I hope that your camera arrives safely, and that the nightmare UPS drivers are nowhere near your area. (I refuse to click on your link because I find stories like that too disturbing – you can show me blood and gore, but not that story.)

    • I’ve never seen one at my feeders, Susan – even when there’s some of them in nearby trees they seem to avoid my feeders. I’m sure that most UPS drivers are conscientious and professional but it only takes one bad apple to ruin your day…

      • Susan Stone

        What the Downys like best is suet, or the bluebird mix I used to make – unfortunately that was so long ago that I don’t remember the recipe. It probably had cornmeal and peanuts (not peanut butter). Just looked up recipes and found this one: This, minus the oil is close to what I made; I think I added some raisins, too. When I made this I stuffed it into a log with 1″ holes drilled about ½” deep. The log would be 2-3″ in diameter, with a screw eye in one end, then hung by a chain. The woodpeckers liked this much better than suet. Hope you can get some to your feeders.

  • Patty Chadwick

    Downy Woodpeckers need soft, downy feathers so they can sneak up on trees…

  • Alan Kearney

    Ron, I bet you’re gear will be just fine. I’ve have so many Nikon’s shipped from Tucson to LA, from NYC to CA, NYC to Tucson, in boxes that were obviously new camera’s and never had one even slightly damaged! Great, now I’ve jinxed my next shippment ;~(

    Keep us informed please ;~)


  • Fingers crossed for a safe delivery.

    The woodpecker is a favorite of mine. Thanks for sharing him.

  • Dick Harlow

    On the other comment of yours: I hope my son saw that piece on TV as I did, since he is in the corporate offices of UPS, Atlanta.
    I’m sure heads will roll and discipline will tighten after watching that piece on CBS.
    Unfortunately, I have the habit of reminding him whenever I see stuff like that!!!!!

    • A few years ago I had a good friend who was head of security for UPS, Salt Lake City hub. I know that corporate takes things like this very seriously (as they should) but it sure seems to happen a lot – not only with UPS but with other shippers as well. Scary…

  • Dick Harlow

    You got the eye!! I may be in the minority, but the eye, to me, is the important part to have in focus. Wings, may move, tail may move, body may shift, but if that eye is in focus and sharp I like the picture!
    I understand, only have a few ID pictures of male and female Downy and they are only at bird feeders. Getting the one you have would be a plus.
    Your shot is great in my book.

    • “I may be in the minority, but the eye, to me, is the important part to have in focus.”

      I couldn’t agree more, Dick – sharpness on the eye is primary. And I don’t think we’re in the minority about that.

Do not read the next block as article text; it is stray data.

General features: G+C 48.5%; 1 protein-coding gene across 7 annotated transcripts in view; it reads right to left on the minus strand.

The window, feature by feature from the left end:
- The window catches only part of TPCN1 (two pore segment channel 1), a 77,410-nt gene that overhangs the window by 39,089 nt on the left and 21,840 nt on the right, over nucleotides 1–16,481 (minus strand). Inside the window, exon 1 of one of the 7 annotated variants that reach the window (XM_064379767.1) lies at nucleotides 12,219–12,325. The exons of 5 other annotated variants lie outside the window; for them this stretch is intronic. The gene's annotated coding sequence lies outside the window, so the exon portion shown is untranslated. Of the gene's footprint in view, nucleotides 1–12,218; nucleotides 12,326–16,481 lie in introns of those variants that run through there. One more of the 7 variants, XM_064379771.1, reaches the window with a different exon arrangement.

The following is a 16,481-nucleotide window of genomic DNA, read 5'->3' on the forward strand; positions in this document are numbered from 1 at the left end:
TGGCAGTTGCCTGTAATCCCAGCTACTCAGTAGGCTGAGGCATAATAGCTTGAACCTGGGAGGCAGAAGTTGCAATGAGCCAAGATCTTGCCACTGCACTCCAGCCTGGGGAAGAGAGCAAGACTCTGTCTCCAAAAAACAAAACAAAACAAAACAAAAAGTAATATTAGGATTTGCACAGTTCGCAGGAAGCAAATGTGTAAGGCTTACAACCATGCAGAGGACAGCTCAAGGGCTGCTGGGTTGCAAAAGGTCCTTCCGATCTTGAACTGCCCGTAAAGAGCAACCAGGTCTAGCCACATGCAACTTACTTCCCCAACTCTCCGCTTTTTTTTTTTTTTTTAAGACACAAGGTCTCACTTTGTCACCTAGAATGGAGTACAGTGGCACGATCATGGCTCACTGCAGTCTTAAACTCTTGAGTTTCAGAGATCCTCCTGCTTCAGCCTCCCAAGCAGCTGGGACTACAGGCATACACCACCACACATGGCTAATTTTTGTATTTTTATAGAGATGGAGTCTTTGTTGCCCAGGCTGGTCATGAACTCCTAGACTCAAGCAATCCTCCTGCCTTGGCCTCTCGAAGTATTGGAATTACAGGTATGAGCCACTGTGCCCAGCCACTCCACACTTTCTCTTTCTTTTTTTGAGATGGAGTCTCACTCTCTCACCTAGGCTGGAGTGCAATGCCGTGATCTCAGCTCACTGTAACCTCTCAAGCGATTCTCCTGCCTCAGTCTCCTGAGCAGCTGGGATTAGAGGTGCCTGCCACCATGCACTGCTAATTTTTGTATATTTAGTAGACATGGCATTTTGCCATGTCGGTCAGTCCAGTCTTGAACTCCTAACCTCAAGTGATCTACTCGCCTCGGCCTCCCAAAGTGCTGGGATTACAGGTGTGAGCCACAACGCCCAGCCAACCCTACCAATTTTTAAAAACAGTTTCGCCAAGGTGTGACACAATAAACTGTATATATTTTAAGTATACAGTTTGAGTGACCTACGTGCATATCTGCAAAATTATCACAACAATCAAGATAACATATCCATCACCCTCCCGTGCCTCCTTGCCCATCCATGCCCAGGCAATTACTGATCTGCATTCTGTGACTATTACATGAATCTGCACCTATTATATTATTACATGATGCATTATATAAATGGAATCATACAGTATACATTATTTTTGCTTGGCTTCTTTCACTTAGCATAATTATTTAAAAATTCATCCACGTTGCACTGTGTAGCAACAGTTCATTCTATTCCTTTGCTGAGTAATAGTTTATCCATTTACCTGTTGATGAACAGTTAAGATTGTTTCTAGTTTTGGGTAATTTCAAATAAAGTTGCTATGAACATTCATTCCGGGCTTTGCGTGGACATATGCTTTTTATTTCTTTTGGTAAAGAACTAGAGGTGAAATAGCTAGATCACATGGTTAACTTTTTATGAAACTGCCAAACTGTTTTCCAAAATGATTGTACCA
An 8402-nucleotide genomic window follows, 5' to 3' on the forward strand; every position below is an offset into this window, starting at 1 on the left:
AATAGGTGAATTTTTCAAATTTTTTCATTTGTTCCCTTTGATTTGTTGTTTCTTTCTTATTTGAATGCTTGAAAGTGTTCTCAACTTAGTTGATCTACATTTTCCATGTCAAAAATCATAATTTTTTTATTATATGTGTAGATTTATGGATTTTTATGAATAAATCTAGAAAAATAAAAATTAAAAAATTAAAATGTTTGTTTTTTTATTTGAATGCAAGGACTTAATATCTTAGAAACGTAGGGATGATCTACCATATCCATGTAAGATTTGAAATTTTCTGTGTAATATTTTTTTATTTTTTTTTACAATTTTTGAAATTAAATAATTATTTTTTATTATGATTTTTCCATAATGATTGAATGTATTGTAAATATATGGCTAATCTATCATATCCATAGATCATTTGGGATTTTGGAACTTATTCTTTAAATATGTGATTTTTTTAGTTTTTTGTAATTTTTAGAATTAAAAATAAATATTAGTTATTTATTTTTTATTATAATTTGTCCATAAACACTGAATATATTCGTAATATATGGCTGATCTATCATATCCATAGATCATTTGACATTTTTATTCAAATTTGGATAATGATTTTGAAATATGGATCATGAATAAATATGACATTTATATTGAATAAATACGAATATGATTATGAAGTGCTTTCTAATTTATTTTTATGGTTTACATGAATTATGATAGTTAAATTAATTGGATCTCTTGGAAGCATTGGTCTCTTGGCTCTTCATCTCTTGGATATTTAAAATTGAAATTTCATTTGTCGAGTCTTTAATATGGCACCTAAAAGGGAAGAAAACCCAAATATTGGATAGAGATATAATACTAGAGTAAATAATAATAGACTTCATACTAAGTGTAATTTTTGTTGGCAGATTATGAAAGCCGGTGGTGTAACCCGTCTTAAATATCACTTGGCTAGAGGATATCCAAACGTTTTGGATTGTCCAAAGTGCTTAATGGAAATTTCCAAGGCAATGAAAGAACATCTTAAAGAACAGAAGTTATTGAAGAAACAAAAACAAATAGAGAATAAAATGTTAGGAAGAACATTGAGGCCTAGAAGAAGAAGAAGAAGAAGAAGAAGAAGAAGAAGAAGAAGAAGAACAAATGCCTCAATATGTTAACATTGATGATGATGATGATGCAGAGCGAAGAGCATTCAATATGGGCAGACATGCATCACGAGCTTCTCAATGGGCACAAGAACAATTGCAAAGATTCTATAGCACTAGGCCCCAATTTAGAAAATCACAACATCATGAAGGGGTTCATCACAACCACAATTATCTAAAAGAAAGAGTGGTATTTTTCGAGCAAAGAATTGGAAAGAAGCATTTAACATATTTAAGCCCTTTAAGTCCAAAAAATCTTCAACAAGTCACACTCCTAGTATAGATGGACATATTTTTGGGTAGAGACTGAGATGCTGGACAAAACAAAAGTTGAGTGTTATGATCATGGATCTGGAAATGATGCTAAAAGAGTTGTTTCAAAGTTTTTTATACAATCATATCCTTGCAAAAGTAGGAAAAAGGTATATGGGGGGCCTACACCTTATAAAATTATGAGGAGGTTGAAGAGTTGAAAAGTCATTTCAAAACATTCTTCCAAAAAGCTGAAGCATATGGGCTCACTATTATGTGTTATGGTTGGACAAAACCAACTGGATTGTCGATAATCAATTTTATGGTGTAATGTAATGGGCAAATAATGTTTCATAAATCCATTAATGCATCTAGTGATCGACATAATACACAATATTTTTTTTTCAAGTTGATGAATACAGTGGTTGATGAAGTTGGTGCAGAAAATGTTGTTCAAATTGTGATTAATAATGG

• Ed

    I did not realize the Downy Woodpecker was named because of its soft appearance. Is there a purpose / function to their downy feathers, as say compared to the Hairy Woodpecker ?

    (I know beginning birders are supposed be able to tell the difference between these two woodpeckers, I still struggle with differentiating them).

    • Ed, If it has a purpose I don’t know what it is. Here’s the closest thing I could find to an answer, from BNA Online:

      “It was Catesby who gave the bird its common name, with “Downy” a reference to the soft white feathers of the white stripe on the lower back, in contrast to the similar, but more hairlike feathers there on the Hairy Woodpecker (Wilson 1832). Various authors have suggested (incorrectly or less precisely) alternative meanings: Therres (1980) said simply that it was in reference to the soft appearance of its plumage; Jobling (1991) suggested it was a reference to the lesser bristles covering the nostrils of the Downy as compared to those of the Hairy”

      • Ed

        Thanks Ron for the BNA article on the Downy Woodpecker. Now that you have me curious I will go read up more on it. My first guess is that soft feathers often indicate quiet flight (like for owls). I can’t see however why a Downy would require quieter flight than other woodpeckers though?

    • Susan Stone

      Ed, I can still remember my struggles with learning to differentiate those two birds. The Hairy Woodpecker is larger, and has a noticeably longer bill. In my experience, I saw the Downy much more frequently than the Hairy. If you see one and you’re not certain which it is, check the bill length against the pictures in your bird guide and that will help you figure it out. That’s the easiest way I know of to tell the difference. Good luck!

      • Ed

        Thanks Susan, I will check out their relative bill lengths closer. I also have used the difference in their vocalizations on occasion.

  • Ed

    Beautiful work of art Ron! I love the bokeh and the feel of a Japanese painting.

    Hope your 7D2 arrives in perfect condition. Mine is due any day now, however I think it will show up in Santa Fe while I am in Patagonia. If that happens I know I will be worrying about it the entire trip 🙂